The unfinished stimulus Monday marked the fifth anniversary of the implementation of the American Recovery and Reinvestment Act of 2009, better known as the Stimulus Package. The bill, a massive conglomeration of public works, tax incentives, and the expansion of unemployment benefits, was a $891 billion response to, in what has become almost a cliché to say, the most destructive financial collapse this country had faced since the Great Depression. Now, with five years of hindsight, we believe that the stimulus, while certainly improving the economic health of the country, did not go far enough in terms of alleviating the fundamental problems at the heart of this recession. Passed with essentially zero Republican support, the stimulus has been controversial from the start, with critics deriding it as yet another experiment in a government trying to bail out the economy by wastefully spending. The evidence however, does not support this conclusion. Daniel J. Wilson of the Federal Reserve Bank of San Francisco has shown that the stimulus created around 3.2 million jobs, and the CBO estimated that the stimulus increased the GDP by between 1.1 and 3.1 percent. A better assessment of the economic data on this matter is provided by Dylan Matthews of the Washington Post, who compiled a multitude of studies that offered a variety of opinions on the stimulus. Matthews found that the more optimistic studies tended to have fewer flaws than the studies that cast the stimulus in a negative light, leading him to conclude that the data seemed to suggest that economic stimulus had a mostly positive effect on the country’s economic condition. However, even though the stimulus did have a positive effect in the fight against the recession, it clearly did not go far enough. Nobel Prize winning economist Paul Krugman has suggested that the stimulus would have needed almost $2.9 trillion in spending in order to successfully reverse the effects of the recession, falling well sort of the bill’s $891 billion price tag. The basic problem at the heart of this recession, as economists such as Krugman have suggested, is a lack of demand — people aren’t spending money. So, while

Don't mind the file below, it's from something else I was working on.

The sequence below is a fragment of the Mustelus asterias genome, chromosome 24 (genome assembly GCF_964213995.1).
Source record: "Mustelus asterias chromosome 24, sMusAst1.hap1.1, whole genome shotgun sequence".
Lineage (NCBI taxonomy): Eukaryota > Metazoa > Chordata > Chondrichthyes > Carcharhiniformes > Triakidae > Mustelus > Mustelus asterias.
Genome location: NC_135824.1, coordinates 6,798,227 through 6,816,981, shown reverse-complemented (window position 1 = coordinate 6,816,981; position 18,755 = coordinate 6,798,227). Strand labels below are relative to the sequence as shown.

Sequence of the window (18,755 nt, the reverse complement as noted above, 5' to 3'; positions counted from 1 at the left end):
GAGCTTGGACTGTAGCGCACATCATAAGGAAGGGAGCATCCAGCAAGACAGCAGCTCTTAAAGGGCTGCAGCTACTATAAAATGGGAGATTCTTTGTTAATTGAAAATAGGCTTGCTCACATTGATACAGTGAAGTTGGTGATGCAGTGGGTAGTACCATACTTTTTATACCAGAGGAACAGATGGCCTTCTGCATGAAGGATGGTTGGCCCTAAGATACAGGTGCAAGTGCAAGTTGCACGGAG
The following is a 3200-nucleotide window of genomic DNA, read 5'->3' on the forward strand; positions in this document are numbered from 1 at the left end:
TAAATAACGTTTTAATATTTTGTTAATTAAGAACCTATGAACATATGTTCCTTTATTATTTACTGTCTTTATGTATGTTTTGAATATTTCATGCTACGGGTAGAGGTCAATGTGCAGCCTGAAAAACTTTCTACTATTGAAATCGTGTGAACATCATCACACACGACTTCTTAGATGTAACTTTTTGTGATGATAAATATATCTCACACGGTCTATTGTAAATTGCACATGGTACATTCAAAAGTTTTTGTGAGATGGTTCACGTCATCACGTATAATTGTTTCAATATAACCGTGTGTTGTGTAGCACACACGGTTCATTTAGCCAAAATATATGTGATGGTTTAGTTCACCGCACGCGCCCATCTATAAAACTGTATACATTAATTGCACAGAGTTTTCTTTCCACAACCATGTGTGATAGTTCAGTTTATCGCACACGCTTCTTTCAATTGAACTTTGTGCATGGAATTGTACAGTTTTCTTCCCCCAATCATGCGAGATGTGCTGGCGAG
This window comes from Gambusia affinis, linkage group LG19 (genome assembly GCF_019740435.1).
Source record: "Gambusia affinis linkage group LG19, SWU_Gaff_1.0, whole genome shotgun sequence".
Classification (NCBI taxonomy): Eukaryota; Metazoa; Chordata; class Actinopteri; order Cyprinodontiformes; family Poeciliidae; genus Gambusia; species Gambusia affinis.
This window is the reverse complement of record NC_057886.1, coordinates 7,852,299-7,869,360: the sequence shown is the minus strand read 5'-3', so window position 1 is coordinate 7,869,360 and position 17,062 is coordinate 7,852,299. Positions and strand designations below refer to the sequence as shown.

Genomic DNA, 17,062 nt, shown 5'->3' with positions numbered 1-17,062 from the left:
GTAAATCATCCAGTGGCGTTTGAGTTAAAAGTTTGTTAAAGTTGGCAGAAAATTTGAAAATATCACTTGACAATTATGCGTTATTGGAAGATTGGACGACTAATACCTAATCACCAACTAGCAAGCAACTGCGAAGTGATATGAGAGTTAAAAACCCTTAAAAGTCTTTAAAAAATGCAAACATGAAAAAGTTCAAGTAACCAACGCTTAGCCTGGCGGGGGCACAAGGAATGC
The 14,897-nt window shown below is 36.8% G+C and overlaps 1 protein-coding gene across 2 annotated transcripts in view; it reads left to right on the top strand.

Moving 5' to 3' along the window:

the private sector holds on to its money, the government ought to spend money on projects such as infrastructure, boosting entitlements, and other programs in order to increase demand and get people spending again. This in turn will encourage the private sector to free up its assets, restoring economic growth. Looking at how other countries have handled the Great Recession shows the value of this approach. While countries that embarked on radical austerity programs, such as Great Britain, Greece, and Spain, have led those economies into double-dip recessions and, in the case of Greece, full-on depression, nations such as Japan, which engaged in massive public works spending, have seen their economies grow at rates not seen in years. It is our view that, in the wake of the fifth anniversary of this cursory attempt at Keynesian economics, that the U.S. government implement renewed stimulus spending in order to bolster an economy that has been stagnating for almost half a decade. We must reverse the culture of austerity and gridlock that has gripped Washington and massively mobilize our countries resources in order restore our economy to a state that is not only healthy but thriving. YOUR TURN Do you think the U.S. should spend more on economic-stimulus efforts? Weigh in at

Online comments Re: We need Black History Month

population. It’s working like a charm.

There is a big difference between recognizing something happening in the past and continuing to apologize for something that I had nothing to do with. I for one don’t know anyone who has been a slave. Although the newest and coolest form of slavery is taking over the country using social programs to create a dependent

You shouldn’t ever have to feel a need to apologize for something you didn’t do. Nor should you ever feel it necessary to try to justify something you didn’t do. No one is asking that you apologize, just that you empathize. Put yourself in the shoes of the oppressed and admit that such a situation would suck, and then make

Nathan J. Fisher

sure that you help make sure these things never, ever happen again. Make sure that you look at people as people and not as things, and that is all you ever really need to do to help make the world a better place.

pretentious and self-absorbed. His article, as someone else has noted, is “like a dispatch from the Martian Embassy.” A connection with the CIA? Professor Bennett needs help. And soon.

Re: Article roils Workshop’s waters

I have it on good authority that the Martian Embassy had nothing to do with Mr. Bennett’s article.

Nate Mims

Eric Bennett is remarkably

Osvaldo Francisco Díaz-Duque

Eric R. Weston